# evan_tech

06:29 pm, 1 Feb 09

### zippers

Zippers: there are plenty of docs, so here's some random notes instead. (The original paper is in ML and quite readable.) Zippers are a fine example of the sort of progressive generalization that people play with in Haskell; my favorite blog at the moment is filled with interesting math along those lines.

I think the first zipper I encountered, before I knew the term, was in reading a Brainfuck implementation written in O'Caml. Brainfuck's model is basically a Turing machine, where you have a focal point on a tape and you can move around on the tape and do operations based on the focal point.

The question is: how do you represent this tape data structure with immutable data structures? If you use a list and an offset, examining the focal point is O(n) (to walk down the list to the offset) and modifications are O(n) (to rebuild the list). The solution, which seemed novel enough to me at the time that its obviousness now doesn't dissuade me from describing it for you, is to represent the tape as three parts: cells to the left of you, your current cell, and cells to the right. The trick is that on both sides, the nearest cell is at the front of the list; in some sense the left cell list is backwards.

Now stepping by one cell is O(1): you just pop the top of the relevant side list off and stuff your previous focal point as the new top on the other side. What I didn't fully appreciate at the time is that this is also gentle with memory. You're only popping/adding from the front of a list, so the remainder of the cell lists are constant and shared. Each step is destructuring one cons cell and creating one new one.

So whatever, you might say. You have jump through hoops to get functional data structures and it's a waste of time. Here's where it hopefully gets interesting or at least more complicated.

This idea, called a zipper, can be generalized: your cursor is a pair of the current point along with context representing the remainder of the data structure arranged such that nearby movements are small steps. (In the Brainfuck example the context is the cell lists.)

Most examples discuss movement on a tree. Your current point is an unmodified subtree, and your context is a pointer to the subtree's parent along with the rest of the parent's children (the children other than your current point). This otherwise kind of useless Wikibook article has a nice picture about halfway down visualizing it, where your pointer kinda "grabs" the tree and "lifts it up" so it hangs around that point, which is a nice structural metaphor. In terms of memory, it's sorta like the list zipper in that most of the tree is left alone and can be shared during movement; all the zipper added is a reversed path back to the root.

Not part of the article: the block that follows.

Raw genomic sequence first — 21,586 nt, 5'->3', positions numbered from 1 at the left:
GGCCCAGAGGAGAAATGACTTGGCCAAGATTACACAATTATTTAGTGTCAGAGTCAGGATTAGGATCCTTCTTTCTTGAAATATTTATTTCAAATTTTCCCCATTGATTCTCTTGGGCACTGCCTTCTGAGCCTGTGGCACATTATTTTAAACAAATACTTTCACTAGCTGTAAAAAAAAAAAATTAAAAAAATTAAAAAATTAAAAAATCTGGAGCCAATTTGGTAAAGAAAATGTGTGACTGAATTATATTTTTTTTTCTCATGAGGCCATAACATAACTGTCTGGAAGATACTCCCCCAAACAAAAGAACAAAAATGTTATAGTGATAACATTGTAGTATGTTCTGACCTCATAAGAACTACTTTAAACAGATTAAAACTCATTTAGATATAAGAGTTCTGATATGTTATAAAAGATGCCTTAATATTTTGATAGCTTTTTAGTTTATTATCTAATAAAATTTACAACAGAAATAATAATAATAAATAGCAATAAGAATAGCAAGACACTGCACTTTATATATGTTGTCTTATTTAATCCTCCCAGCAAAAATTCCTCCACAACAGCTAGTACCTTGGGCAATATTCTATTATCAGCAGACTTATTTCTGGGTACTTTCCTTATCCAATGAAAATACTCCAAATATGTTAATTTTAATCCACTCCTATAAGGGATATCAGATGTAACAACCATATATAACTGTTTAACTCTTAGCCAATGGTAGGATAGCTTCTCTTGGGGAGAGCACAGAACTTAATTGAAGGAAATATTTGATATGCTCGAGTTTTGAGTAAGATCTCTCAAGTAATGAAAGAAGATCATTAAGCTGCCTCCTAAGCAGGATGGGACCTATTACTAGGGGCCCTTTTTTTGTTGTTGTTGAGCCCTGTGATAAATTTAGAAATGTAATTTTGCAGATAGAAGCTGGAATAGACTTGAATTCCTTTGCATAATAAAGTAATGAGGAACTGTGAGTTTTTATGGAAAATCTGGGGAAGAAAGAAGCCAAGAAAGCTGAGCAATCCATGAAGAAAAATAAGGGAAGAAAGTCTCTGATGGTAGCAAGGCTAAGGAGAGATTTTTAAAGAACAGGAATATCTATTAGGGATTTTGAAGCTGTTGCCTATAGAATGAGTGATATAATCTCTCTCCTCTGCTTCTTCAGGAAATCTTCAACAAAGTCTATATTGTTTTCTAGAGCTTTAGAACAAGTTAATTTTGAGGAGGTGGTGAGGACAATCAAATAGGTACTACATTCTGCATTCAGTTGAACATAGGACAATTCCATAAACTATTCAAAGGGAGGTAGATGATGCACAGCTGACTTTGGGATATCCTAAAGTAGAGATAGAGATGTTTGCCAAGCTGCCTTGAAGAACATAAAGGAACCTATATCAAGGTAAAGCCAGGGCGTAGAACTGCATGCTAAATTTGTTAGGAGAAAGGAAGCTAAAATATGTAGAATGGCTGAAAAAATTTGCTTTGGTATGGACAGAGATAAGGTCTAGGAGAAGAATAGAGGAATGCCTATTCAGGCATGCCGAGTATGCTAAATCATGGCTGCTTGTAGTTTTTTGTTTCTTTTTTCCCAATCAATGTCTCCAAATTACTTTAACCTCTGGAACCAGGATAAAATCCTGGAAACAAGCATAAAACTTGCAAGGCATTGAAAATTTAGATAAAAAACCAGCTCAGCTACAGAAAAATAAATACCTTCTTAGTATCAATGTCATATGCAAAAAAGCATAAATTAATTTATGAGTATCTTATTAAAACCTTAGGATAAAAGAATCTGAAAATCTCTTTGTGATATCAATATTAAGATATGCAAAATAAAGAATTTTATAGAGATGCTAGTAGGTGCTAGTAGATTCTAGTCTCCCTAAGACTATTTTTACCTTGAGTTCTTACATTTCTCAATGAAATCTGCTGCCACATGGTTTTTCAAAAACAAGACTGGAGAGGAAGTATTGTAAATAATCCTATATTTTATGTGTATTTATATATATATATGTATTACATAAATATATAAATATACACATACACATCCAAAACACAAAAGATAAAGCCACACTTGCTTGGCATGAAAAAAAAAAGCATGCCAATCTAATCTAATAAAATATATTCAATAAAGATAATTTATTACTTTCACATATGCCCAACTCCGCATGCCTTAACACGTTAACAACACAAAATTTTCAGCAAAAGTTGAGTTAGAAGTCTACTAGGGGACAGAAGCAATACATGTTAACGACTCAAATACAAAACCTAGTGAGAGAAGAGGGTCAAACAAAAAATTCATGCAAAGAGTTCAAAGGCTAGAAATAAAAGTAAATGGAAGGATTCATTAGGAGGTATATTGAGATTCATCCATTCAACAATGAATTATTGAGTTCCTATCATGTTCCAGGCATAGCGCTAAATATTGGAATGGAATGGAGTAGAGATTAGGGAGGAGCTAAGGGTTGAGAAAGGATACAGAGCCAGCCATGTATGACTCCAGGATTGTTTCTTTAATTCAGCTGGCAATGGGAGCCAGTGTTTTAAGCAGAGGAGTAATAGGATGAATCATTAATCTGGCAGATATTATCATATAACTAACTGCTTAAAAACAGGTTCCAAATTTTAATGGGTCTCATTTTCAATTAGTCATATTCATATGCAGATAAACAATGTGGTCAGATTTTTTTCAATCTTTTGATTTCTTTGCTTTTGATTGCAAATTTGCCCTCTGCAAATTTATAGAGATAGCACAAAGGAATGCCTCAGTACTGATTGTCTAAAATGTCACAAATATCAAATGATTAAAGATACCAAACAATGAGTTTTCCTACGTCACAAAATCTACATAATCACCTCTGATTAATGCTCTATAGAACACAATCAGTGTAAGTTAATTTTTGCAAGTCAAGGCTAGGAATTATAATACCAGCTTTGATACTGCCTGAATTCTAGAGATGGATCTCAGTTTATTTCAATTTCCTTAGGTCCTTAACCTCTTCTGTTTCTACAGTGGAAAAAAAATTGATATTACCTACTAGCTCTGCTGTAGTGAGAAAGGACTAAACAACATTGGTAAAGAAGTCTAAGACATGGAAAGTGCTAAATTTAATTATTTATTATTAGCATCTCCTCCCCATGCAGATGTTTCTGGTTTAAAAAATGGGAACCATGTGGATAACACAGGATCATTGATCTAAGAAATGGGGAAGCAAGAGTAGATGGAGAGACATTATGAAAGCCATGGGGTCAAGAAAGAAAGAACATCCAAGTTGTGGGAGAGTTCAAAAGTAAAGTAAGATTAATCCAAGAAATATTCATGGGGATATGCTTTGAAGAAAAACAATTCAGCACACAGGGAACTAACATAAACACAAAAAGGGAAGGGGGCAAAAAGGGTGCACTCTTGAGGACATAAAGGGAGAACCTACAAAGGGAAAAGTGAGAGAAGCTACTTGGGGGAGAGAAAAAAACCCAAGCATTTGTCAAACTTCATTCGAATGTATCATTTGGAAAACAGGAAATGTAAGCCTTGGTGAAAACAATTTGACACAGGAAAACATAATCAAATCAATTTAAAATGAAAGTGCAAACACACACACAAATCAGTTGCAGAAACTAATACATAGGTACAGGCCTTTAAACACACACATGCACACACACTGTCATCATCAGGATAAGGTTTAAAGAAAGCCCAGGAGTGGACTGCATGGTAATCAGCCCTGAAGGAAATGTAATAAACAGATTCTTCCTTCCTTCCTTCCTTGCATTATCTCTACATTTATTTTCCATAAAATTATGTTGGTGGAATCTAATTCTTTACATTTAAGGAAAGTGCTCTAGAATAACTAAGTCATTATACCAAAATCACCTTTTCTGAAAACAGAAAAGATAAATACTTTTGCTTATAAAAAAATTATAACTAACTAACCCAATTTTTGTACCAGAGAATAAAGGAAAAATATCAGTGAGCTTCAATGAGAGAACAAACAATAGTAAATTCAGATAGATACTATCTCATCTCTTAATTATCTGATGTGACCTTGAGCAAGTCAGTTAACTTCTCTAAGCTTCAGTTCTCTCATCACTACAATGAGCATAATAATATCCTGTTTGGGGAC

What struck me recently is that with a tree zipper you've stepped around the problem of parent pointers in a tree while still allowing movement in any direction. The zipper here is effectively just building a stack of parent pointers as you walk down the tree and popping the stack to walk up, which is the sort of trick you've likely used (or at least could have invented) in an imperative programming context to conserve memory while allowing arbitrary tree navigation.

This is again all nice enough -- two related concepts that do similar tricks with data structures -- except it can be generalized even further. A zipper can be defined for any data structure systematically by computing the derivative (in the calculus sense, kinda) of its data type! What's the use? Even the guy who discovered it isn't sure: "While this connection seems unlikely to be a mere coincidence, it is perhaps surprising to find a use for the laws of the infinitesimal calculus in such a discrete setting." More research is warranted, I guess.

•  Have you read Purely Functional Data Structures? I skimmed it back at UNC and thought it was interesting, but never really read it. It could be fun to work through it in a reading group sort of format. reply to this
•  This seems to be interestingly similar to the standard Emacs representation of a buffer (two pieces and the gap at point). reply to this
•  You beat me to it! Except I was going to preface it with "long ago when computers were slow and you couldn't afford to copy thousands of bytes on every user keystroke...", but maybe that implementation still persists today in Emacs.Also, the Scala book I'm reading now explains how Scala uses the same linked-list technique in its implementation of a ListBuffer class with a constant-time append method. reply to this
•  I think it persists! At least, the paper I read recently on the nitty-gritty of implementing an emacs uses it. reply to this
•  One of my favorite papers is Derivatives of Regular Expressions. Not really recent but lots of stuff has been spawned by it. reply to this